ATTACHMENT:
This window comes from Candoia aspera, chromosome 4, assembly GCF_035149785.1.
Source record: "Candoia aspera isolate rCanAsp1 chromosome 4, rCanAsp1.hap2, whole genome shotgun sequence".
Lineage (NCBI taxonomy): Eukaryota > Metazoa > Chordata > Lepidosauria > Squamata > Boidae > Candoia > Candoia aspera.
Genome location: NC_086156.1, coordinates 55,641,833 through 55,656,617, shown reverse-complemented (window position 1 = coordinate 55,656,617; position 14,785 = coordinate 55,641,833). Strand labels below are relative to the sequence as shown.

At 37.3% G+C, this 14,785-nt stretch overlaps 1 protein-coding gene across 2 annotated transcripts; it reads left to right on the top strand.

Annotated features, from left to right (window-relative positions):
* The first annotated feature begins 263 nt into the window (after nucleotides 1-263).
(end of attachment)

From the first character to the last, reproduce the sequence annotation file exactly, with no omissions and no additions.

This window comes from Candoia aspera, chromosome 4, assembly GCF_035149785.1.
Source record: "Candoia aspera isolate rCanAsp1 chromosome 4, rCanAsp1.hap2, whole genome shotgun sequence".
Lineage (NCBI taxonomy): Eukaryota > Metazoa > Chordata > Lepidosauria > Squamata > Boidae > Candoia > Candoia aspera.
Genome location: NC_086156.1, coordinates 55,641,833 through 55,656,617, shown reverse-complemented (window position 1 = coordinate 55,656,617; position 14,785 = coordinate 55,641,833). Strand labels below are relative to the sequence as shown.

At 37.3% G+C, this 14,785-nt stretch overlaps 1 protein-coding gene across 2 annotated transcripts; it reads left to right on the top strand.

Annotated features, from left to right (window-relative positions):
* The first annotated feature begins 263 nt into the window (after nucleotides 1-263).